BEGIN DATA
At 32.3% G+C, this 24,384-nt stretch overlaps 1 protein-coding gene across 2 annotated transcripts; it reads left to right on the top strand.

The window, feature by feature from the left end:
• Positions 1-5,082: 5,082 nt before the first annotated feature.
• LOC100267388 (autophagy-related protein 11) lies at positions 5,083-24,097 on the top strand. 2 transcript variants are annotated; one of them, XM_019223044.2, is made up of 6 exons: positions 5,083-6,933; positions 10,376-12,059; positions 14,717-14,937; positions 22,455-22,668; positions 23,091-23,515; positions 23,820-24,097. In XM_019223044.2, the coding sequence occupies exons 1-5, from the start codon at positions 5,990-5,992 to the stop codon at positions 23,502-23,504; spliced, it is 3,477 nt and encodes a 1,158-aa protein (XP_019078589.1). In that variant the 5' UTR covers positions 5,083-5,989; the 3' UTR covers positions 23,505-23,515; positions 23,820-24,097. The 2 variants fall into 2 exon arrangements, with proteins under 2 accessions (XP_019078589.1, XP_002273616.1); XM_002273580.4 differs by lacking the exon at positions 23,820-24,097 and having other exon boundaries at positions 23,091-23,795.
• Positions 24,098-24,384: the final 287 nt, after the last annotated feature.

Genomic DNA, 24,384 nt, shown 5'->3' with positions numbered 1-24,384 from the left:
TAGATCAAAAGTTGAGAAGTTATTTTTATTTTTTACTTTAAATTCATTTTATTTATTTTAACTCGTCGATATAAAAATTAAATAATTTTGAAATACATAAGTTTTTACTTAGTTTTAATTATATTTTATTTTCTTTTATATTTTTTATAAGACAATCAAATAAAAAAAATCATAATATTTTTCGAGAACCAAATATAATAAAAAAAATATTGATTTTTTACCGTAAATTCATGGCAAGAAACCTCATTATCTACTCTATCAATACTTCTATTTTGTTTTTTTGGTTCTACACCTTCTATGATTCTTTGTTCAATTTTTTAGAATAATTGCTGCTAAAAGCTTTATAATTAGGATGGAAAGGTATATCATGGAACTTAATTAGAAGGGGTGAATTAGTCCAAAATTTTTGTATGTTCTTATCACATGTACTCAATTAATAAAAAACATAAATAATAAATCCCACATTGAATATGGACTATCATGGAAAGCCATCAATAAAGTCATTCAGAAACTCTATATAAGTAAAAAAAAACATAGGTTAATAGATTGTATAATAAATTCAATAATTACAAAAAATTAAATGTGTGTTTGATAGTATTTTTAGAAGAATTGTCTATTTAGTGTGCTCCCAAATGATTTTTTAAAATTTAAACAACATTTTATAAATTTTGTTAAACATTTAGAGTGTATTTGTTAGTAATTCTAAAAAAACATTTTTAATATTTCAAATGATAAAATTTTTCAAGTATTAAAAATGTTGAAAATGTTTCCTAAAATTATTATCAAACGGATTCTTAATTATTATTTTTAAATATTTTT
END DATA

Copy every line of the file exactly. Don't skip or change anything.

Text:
At 32.3% G+C, this 24,384-nt stretch overlaps 1 protein-coding gene across 2 annotated transcripts; it reads left to right on the top strand.

The window, feature by feature from the left end:
• Positions 1-5,082: 5,082 nt before the first annotated feature.
• LOC100267388 (autophagy-related protein 11) lies at positions 5,083-24,097 on the top strand. 2 transcript variants are annotated; one of them, XM_019223044.2, is made up of 6 exons: positions 5,083-6,933; positions 10,376-12,059; positions 14,717-14,937; positions 22,455-22,668; positions 23,091-23,515; positions 23,820-24,097. In XM_019223044.2, the coding sequence occupies exons 1-5, from the start codon at positions 5,990-5,992 to the stop codon at positions 23,502-23,504; spliced, it is 3,477 nt and encodes a 1,158-aa protein (XP_019078589.1). In that variant the 5' UTR covers positions 5,083-5,989; the 3' UTR covers positions 23,505-23,515; positions 23,820-24,097. The 2 variants fall into 2 exon arrangements, with proteins under 2 accessions (XP_019078589.1, XP_002273616.1); XM_002273580.4 differs by lacking the exon at positions 23,820-24,097 and having other exon boundaries at positions 23,091-23,795.
• Positions 24,098-24,384: the final 287 nt, after the last annotated feature.

Genomic DNA, 24,384 nt, shown 5'->3' with positions numbered 1-24,384 from the left:
TAGATCAAAAGTTGAGAAGTTATTTTTATTTTTTACTTTAAATTCATTTTATTTATTTTAACTCGTCGATATAAAAATTAAATAATTTTGAAATACATAAGTTTTTACTTAGTTTTAATTATATTTTATTTTCTTTTATATTTTTTATAAGACAATCAAATAAAAAAAATCATAATATTTTTCGAGAACCAAATATAATAAAAAAAATATTGATTTTTTACCGTAAATTCATGGCAAGAAACCTCATTATCTACTCTATCAATACTTCTATTTTGTTTTTTTGGTTCTACACCTTCTATGATTCTTTGTTCAATTTTTTAGAATAATTGCTGCTAAAAGCTTTATAATTAGGATGGAAAGGTATATCATGGAACTTAATTAGAAGGGGTGAATTAGTCCAAAATTTTTGTATGTTCTTATCACATGTACTCAATTAATAAAAAACATAAATAATAAATCCCACATTGAATATGGACTATCATGGAAAGCCATCAATAAAGTCATTCAGAAACTCTATATAAGTAAAAAAAAACATAGGTTAATAGATTGTATAATAAATTCAATAATTACAAAAAATTAAATGTGTGTTTGATAGTATTTTTAGAAGAATTGTCTATTTAGTGTGCTCCCAAATGATTTTTTAAAATTTAAACAACATTTTATAAATTTTGTTAAACATTTAGAGTGTATTTGTTAGTAATTCTAAAAAAACATTTTTAATATTTCAAATGATAAAATTTTTCAAGTATTAAAAATGTTGAAAATGTTTCCTAAAATTATTATCAAACGGATTCTTAATTATTATTTTTAAATATTTTT